Wind Waker Speedrunners Finally Found A Way To Skip Cutscenes

Wind Waker Speedrunners Finally Found A Way To Skip Cutscenes
Image: Nintendo

The latest trick in The Legend of Zelda: The Wind Waker speedrunning has the potential to do away with the game’s previously unskippable cutscenes entirely.

Much to the chagrin of speedrunners, Wind Waker has a few super-long cutscenes. Not Kojima long, mind, but long enough to be annoying if you’re repeatedly playing the game from start to finish, as speedrunners often do. This new discovery lets players bypass these forced intermissions, prominent speedrunner Linkus7 explained in his latest video, and has already resulted in a new world record for the 100% completion category.

Of course, it takes a bit of work. Speedrunners hoping to abuse this bug must be playing on a separate Pro Controller rather than the Wii U’s GamePad. This makes it so that pressing the options button on the GamePad brings up the pause screen as well as a menu that asks which controller they want to use.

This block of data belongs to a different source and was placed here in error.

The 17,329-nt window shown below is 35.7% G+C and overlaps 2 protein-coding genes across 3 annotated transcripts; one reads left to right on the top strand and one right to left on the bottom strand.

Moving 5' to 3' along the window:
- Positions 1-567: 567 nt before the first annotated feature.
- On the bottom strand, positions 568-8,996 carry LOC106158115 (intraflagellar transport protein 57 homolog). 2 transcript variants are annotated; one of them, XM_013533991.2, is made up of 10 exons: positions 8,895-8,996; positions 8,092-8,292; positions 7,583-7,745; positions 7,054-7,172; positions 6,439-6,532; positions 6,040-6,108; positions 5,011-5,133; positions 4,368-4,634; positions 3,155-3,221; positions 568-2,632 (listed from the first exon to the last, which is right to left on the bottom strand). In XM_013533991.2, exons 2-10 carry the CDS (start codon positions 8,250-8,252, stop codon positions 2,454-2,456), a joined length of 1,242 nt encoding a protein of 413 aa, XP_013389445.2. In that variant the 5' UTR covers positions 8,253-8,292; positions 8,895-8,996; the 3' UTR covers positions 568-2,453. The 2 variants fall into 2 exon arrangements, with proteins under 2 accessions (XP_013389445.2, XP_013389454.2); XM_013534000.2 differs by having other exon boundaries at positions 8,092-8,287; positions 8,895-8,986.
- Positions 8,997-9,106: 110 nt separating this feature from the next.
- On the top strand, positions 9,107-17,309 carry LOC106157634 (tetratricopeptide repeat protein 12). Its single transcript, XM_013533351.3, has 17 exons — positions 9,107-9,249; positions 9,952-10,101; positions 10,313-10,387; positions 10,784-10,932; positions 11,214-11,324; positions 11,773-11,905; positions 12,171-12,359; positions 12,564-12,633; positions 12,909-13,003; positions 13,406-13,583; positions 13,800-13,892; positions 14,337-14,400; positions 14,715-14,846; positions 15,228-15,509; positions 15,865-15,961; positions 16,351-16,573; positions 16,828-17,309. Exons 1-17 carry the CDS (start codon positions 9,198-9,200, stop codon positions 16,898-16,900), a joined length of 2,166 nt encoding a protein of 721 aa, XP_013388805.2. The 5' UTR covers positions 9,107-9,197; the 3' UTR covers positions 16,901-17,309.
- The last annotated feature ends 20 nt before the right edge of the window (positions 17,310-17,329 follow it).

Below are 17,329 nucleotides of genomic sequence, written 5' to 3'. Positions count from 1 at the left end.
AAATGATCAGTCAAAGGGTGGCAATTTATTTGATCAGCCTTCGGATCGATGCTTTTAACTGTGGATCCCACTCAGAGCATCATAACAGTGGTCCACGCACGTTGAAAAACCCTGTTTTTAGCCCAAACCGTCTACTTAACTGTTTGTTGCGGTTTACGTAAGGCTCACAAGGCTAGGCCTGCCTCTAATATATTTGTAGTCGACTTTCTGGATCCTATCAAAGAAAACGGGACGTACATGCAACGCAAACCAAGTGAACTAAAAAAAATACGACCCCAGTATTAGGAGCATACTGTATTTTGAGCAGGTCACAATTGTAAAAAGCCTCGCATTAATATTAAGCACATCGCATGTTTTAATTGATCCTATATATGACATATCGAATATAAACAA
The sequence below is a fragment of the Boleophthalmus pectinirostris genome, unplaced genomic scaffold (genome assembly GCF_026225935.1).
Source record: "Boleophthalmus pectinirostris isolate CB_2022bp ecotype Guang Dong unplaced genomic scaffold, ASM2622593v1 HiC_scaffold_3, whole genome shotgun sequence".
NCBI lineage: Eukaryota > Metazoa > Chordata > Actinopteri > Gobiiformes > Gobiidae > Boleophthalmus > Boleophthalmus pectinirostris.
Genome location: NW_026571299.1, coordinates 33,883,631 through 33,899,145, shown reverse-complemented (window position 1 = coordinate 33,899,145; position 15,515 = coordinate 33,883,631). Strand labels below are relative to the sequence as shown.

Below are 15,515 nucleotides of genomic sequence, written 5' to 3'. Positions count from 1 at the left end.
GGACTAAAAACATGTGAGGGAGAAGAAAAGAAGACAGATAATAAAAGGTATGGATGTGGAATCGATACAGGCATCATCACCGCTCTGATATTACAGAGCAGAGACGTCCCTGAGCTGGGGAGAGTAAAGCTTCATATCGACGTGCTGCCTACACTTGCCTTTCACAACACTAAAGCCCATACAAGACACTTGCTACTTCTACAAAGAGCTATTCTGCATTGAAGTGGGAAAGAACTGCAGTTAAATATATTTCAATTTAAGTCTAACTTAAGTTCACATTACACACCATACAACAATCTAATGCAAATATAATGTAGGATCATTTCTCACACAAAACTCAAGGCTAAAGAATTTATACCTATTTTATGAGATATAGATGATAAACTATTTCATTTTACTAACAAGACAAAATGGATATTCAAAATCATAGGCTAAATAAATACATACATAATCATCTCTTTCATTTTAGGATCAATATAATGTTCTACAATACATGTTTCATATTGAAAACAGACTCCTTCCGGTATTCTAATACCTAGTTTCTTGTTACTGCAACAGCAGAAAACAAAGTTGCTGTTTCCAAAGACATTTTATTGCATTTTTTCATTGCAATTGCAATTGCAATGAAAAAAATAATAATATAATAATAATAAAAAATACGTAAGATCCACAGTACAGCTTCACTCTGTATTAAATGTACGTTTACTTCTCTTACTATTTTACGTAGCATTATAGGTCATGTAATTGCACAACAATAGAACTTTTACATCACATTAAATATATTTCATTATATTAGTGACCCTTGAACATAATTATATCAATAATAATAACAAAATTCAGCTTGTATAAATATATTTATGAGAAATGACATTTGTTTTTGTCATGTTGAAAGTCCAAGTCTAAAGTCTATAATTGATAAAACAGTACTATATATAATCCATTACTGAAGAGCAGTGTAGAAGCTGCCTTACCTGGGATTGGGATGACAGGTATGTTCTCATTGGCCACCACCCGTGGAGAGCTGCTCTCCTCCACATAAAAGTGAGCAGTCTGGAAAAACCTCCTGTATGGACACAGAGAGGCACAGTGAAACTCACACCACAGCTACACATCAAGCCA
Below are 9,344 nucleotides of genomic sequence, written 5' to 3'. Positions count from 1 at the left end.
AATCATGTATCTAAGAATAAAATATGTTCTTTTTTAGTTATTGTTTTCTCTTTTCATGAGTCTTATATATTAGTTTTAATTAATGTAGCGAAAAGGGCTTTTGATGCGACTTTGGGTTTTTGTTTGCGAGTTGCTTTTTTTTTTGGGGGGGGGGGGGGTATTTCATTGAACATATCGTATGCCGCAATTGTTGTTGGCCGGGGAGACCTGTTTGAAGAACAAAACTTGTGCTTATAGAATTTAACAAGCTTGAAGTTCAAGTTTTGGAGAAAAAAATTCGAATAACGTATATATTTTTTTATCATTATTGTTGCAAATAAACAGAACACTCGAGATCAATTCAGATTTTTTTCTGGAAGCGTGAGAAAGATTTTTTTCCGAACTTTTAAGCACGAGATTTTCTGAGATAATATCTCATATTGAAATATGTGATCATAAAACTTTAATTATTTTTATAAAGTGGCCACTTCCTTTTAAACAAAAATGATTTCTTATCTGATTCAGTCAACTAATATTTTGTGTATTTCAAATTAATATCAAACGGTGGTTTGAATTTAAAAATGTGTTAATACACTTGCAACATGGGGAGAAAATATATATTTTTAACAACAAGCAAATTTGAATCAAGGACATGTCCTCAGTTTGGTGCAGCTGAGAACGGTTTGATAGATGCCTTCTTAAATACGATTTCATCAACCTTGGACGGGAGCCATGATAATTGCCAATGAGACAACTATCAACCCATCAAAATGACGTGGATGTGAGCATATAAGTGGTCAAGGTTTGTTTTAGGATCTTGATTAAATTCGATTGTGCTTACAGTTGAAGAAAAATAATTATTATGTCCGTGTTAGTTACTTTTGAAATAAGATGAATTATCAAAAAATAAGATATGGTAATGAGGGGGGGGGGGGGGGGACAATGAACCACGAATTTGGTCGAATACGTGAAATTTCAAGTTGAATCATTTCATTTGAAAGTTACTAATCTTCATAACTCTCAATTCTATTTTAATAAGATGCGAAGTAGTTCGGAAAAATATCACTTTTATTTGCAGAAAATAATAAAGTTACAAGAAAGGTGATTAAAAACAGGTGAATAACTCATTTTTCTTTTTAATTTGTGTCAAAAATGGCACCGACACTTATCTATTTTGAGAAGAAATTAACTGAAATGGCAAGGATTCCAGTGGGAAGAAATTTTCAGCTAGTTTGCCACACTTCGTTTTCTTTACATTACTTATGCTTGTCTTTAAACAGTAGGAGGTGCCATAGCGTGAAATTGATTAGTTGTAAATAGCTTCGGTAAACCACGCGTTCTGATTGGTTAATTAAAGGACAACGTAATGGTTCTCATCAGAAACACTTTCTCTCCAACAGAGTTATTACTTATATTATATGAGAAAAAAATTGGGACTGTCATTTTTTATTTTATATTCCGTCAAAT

When a player does this at the same time they enter a loading zone — it’s a tight window but, as Linkus7 demonstrated, setups have been found to make it easier — it puts players in a unique state where they are still in control of the options menu while the cutscene runs in the background. From there, it’s simply a matter of exiting to the main menu and jumping back into the game, which now believes the player has watched the cutscene and thus won’t play it when they return to the area.

After this trick and another involving item duplication were discovered earlier this week, Linkus7 immediately began implementing them in his Wind Waker speedruns. Yesterday, he achieved a new world record of 5:15:37 in the 100% category, beating the previous world record by more than a minute. As noted in his explanation video, he expects times to go even lower than that.

“I’m really, really excited about this,” Linkus7 said. “Honestly, we could probably be looking at close to a 10-minute time save [in the 100% category], so that sub-five [hour] grind might actually be real.”

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